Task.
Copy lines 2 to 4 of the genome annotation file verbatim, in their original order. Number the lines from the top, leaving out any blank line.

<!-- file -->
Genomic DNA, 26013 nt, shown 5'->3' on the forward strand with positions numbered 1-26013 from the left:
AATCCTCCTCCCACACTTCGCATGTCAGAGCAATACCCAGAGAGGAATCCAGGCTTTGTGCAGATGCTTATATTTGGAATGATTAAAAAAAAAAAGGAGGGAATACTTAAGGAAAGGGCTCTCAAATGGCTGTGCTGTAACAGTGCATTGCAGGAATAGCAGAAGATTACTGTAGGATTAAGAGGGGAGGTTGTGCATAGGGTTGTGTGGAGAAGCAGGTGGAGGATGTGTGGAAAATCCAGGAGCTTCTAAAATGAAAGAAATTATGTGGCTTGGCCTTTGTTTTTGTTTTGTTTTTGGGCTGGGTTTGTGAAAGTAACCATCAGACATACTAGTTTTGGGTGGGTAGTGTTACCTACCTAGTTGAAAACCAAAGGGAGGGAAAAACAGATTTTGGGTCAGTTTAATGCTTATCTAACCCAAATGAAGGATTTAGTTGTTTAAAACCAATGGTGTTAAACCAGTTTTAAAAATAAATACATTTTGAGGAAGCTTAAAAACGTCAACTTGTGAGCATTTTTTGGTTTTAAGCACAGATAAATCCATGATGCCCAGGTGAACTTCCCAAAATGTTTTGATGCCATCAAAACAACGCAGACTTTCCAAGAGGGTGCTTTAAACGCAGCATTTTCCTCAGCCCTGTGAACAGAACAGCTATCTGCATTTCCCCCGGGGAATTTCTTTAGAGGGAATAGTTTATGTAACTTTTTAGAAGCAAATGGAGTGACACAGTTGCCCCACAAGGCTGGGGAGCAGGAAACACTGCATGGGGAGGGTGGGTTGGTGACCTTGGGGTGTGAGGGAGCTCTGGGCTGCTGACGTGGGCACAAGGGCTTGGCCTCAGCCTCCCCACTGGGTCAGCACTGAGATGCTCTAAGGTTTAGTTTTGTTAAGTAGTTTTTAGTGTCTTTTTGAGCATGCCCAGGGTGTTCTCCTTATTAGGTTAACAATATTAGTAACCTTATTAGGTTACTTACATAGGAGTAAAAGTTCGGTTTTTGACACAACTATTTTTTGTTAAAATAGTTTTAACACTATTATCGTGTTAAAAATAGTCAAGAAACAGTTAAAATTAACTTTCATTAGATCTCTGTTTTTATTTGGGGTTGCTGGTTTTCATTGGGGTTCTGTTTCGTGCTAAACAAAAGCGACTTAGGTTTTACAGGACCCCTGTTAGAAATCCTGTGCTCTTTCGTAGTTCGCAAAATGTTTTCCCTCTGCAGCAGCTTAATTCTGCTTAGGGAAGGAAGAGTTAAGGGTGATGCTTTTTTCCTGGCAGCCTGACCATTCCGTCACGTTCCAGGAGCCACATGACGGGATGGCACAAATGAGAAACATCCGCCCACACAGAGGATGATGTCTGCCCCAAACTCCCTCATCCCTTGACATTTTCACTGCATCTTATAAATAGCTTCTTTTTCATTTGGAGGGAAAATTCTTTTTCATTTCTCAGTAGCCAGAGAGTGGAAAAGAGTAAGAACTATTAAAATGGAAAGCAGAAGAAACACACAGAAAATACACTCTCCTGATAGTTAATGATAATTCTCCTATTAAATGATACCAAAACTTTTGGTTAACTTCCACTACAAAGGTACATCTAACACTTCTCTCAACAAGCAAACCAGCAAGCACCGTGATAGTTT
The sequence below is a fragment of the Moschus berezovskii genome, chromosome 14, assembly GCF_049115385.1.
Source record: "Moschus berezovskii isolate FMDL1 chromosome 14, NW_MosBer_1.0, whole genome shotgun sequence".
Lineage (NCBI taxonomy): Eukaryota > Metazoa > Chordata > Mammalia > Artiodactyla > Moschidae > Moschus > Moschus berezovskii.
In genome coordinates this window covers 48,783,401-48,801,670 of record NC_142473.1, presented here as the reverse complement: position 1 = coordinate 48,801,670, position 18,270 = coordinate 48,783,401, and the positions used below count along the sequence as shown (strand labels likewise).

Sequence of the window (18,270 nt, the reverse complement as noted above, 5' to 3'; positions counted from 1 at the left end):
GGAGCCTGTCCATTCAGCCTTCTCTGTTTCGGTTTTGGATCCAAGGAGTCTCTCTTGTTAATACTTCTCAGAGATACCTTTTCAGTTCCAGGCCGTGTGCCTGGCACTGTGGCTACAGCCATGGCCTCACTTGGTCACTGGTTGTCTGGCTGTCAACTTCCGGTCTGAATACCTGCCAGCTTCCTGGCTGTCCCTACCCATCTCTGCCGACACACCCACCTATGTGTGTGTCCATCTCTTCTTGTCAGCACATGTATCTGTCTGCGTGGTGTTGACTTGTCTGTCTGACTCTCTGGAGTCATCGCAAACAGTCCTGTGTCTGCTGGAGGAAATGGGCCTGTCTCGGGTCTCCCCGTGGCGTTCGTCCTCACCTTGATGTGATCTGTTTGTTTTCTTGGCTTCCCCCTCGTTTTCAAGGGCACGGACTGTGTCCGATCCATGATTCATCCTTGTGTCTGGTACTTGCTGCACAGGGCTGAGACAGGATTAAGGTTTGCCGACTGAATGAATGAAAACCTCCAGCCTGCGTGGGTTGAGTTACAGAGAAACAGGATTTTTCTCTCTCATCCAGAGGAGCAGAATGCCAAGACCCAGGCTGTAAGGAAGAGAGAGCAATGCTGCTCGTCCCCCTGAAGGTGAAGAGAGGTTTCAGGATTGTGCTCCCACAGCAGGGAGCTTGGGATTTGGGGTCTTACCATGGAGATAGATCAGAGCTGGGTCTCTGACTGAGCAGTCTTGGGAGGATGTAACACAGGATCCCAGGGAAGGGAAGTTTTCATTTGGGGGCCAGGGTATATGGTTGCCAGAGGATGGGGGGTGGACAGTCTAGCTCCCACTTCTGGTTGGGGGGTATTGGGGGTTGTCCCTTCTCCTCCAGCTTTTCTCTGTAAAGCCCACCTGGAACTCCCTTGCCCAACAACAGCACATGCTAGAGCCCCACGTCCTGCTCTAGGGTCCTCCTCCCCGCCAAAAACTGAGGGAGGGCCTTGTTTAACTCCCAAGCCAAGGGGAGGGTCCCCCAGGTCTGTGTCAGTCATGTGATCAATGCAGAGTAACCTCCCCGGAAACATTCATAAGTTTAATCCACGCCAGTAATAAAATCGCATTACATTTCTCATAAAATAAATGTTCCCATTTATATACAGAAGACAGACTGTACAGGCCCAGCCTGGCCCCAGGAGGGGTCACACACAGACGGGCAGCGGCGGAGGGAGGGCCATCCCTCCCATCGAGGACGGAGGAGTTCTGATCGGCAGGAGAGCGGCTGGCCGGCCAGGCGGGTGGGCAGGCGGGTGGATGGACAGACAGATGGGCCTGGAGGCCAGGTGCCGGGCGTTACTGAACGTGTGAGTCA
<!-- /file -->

AATCCTCCTCCCACACTTCGCATGTCAGAGCAATACCCAGAGAGGAATCCAGGCTTTGTGCAGATGCTTATATTTGGAATGATTAAAAAAAAAAAGGAGGGAATACTTAAGGAAAGGGCTCTCAAATGGCTGTGCTGTAACAGTGCATTGCAGGAATAGCAGAAGATTACTGTAGGATTAAGAGGGGAGGTTGTGCATAGGGTTGTGTGGAGAAGCAGGTGGAGGATGTGTGGAAAATCCAGGAGCTTCTAAAATGAAAGAAATTATGTGGCTTGGCCTTTGTTTTTGTTTTGTTTTTGGGCTGGGTTTGTGAAAGTAACCATCAGACATACTAGTTTTGGGTGGGTAGTGTTACCTACCTAGTTGAAAACCAAAGGGAGGGAAAAACAGATTTTGGGTCAGTTTAATGCTTATCTAACCCAAATGAAGGATTTAGTTGTTTAAAACCAATGGTGTTAAACCAGTTTTAAAAATAAATACATTTTGAGGAAGCTTAAAAACGTCAACTTGTGAGCATTTTTTGGTTTTAAGCACAGATAAATCCATGATGCCCAGGTGAACTTCCCAAAATGTTTTGATGCCATCAAAACAACGCAGACTTTCCAAGAGGGTGCTTTAAACGCAGCATTTTCCTCAGCCCTGTGAACAGAACAGCTATCTGCATTTCCCCCGGGGAATTTCTTTAGAGGGAATAGTTTATGTAACTTTTTAGAAGCAAATGGAGTGACACAGTTGCCCCACAAGGCTGGGGAGCAGGAAACACTGCATGGGGAGGGTGGGTTGGTGACCTTGGGGTGTGAGGGAGCTCTGGGCTGCTGACGTGGGCACAAGGGCTTGGCCTCAGCCTCCCCACTGGGTCAGCACTGAGATGCTCTAAGGTTTAGTTTTGTTAAGTAGTTTTTAGTGTCTTTTTGAGCATGCCCAGGGTGTTCTCCTTATTAGGTTAACAATATTAGTAACCTTATTAGGTTACTTACATAGGAGTAAAAGTTCGGTTTTTGACACAACTATTTTTTGTTAAAATAGTTTTAACACTATTATCGTGTTAAAAATAGTCAAGAAACAGTTAAAATTAACTTTCATTAGATCTCTGTTTTTATTTGGGGTTGCTGGTTTTCATTGGGGTTCTGTTTCGTGCTAAACAAAAGCGACTTAGGTTTTACAGGACCCCTGTTAGAAATCCTGTGCTCTTTCGTAGTTCGCAAAATGTTTTCCCTCTGCAGCAGCTTAATTCTGCTTAGGGAAGGAAGAGTTAAGGGTGATGCTTTTTTCCTGGCAGCCTGACCATTCCGTCACGTTCCAGGAGCCACATGACGGGATGGCACAAATGAGAAACATCCGCCCACACAGAGGATGATGTCTGCCCCAAACTCCCTCATCCCTTGACATTTTCACTGCATCTTATAAATAGCTTCTTTTTCATTTGGAGGGAAAATTCTTTTTCATTTCTCAGTAGCCAGAGAGTGGAAAAGAGTAAGAACTATTAAAATGGAAAGCAGAAGAAACACACAGAAAATACACTCTCCTGATAGTTAATGATAATTCTCCTATTAAATGATACCAAAACTTTTGGTTAACTTCCACTACAAAGGTACATCTAACACTTCTCTCAACAAGCAAACCAGCAAGCACCGTGATAGTTT
The sequence below is a fragment of the Moschus berezovskii genome, chromosome 14, assembly GCF_049115385.1.
Source record: "Moschus berezovskii isolate FMDL1 chromosome 14, NW_MosBer_1.0, whole genome shotgun sequence".